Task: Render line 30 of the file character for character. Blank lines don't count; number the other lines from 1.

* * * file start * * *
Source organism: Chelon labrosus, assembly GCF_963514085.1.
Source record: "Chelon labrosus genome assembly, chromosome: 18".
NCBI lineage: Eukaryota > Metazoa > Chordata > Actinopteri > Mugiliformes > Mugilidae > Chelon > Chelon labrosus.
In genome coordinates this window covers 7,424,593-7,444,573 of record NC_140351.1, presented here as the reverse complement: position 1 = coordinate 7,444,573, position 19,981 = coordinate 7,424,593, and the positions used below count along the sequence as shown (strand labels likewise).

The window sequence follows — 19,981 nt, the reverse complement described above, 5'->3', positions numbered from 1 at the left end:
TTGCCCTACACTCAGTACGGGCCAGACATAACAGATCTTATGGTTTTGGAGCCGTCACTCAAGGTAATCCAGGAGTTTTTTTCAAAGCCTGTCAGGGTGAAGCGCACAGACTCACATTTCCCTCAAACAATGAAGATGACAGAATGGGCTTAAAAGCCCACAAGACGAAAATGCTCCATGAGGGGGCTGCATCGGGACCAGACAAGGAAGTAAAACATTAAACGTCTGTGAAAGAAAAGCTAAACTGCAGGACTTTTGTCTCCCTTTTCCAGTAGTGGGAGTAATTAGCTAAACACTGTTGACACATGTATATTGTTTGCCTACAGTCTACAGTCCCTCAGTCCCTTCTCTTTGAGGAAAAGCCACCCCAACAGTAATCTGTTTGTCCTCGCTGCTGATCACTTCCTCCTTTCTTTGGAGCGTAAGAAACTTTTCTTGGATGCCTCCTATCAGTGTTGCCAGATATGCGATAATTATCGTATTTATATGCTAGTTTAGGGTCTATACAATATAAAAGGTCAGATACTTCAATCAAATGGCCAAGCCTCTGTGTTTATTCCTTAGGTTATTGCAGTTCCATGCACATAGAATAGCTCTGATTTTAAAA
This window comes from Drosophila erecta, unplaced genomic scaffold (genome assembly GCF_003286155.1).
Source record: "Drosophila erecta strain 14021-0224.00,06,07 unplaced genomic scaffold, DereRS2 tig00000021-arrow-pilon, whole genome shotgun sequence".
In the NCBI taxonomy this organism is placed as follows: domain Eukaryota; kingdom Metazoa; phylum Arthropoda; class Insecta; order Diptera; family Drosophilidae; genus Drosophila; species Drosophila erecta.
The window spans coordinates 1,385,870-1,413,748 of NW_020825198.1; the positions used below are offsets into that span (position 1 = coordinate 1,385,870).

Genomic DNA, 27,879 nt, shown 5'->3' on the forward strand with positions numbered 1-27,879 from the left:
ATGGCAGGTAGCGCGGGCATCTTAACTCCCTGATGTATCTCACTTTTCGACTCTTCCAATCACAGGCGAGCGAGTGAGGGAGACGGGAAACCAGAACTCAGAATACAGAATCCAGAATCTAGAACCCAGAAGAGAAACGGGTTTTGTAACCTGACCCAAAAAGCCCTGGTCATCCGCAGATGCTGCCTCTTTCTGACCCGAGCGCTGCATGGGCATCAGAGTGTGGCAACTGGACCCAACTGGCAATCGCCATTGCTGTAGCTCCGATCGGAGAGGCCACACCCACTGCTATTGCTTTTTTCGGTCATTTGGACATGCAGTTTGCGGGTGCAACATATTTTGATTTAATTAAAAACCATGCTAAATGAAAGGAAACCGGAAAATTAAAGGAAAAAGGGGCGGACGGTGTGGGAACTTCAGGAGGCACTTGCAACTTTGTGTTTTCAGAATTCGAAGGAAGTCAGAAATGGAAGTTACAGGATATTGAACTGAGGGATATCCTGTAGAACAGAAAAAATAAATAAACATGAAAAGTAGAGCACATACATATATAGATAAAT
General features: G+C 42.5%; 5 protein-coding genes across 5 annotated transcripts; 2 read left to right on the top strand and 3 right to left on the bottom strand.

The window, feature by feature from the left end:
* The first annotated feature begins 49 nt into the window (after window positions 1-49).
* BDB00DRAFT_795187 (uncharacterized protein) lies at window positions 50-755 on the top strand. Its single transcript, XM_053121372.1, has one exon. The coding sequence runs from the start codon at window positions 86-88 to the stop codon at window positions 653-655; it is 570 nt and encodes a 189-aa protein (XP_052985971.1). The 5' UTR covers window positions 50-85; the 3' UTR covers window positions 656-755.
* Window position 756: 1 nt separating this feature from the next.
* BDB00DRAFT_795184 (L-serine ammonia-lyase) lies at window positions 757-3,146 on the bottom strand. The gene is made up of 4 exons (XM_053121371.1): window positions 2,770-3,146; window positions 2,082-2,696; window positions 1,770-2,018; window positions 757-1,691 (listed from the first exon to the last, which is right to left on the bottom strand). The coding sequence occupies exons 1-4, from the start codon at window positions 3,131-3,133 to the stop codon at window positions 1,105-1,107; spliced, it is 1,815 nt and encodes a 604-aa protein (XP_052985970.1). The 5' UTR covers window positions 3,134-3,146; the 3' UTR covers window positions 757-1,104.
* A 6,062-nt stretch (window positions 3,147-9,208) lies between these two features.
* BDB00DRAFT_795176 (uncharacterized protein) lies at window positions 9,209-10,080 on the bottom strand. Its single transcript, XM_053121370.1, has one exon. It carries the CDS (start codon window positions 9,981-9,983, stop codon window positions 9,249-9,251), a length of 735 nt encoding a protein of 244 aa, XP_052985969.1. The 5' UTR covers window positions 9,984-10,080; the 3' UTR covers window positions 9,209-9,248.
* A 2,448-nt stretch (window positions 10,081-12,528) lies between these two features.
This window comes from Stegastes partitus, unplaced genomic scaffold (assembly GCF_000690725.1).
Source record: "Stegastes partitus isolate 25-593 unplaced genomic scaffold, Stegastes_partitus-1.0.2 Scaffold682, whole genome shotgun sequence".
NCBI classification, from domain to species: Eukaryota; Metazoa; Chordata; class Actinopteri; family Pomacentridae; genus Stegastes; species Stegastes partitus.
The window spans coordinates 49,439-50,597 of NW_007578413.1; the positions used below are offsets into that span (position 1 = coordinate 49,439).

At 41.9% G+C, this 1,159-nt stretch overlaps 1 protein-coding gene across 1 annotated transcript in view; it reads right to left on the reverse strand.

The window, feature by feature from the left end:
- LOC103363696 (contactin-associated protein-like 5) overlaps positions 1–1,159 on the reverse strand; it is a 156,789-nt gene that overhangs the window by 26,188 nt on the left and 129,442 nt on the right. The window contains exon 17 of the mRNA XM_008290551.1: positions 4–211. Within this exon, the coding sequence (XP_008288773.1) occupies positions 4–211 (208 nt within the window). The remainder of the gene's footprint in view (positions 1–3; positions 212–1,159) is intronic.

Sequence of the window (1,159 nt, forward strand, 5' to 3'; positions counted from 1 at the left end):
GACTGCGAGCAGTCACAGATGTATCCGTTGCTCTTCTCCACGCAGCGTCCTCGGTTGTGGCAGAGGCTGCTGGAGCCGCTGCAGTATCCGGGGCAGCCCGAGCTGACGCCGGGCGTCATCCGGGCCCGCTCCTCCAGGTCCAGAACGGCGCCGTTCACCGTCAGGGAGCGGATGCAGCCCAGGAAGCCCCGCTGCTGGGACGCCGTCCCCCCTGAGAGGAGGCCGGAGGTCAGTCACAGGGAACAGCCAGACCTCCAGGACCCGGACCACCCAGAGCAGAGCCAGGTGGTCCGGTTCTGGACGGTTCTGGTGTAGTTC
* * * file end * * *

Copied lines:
GACTGCGAGCAGTCACAGATGTATCCGTTGCTCTTCTCCACGCAGCGTCCTCGGTTGTGGCAGAGGCTGCTGGAGCCGCTGCAGTATCCGGGGCAGCCCGAGCTGACGCCGGGCGTCATCCGGGCCCGCTCCTCCAGGTCCAGAACGGCGCCGTTCACCGTCAGGGAGCGGATGCAGCCCAGGAAGCCCCGCTGCTGGGACGCCGTCCCCCCTGAGAGGAGGCCGGAGGTCAGTCACAGGGAACAGCCAGACCTCCAGGACCCGGACCACCCAGAGCAGAGCCAGGTGGTCCGGTTCTGGACGGTTCTGGTGTAGTTC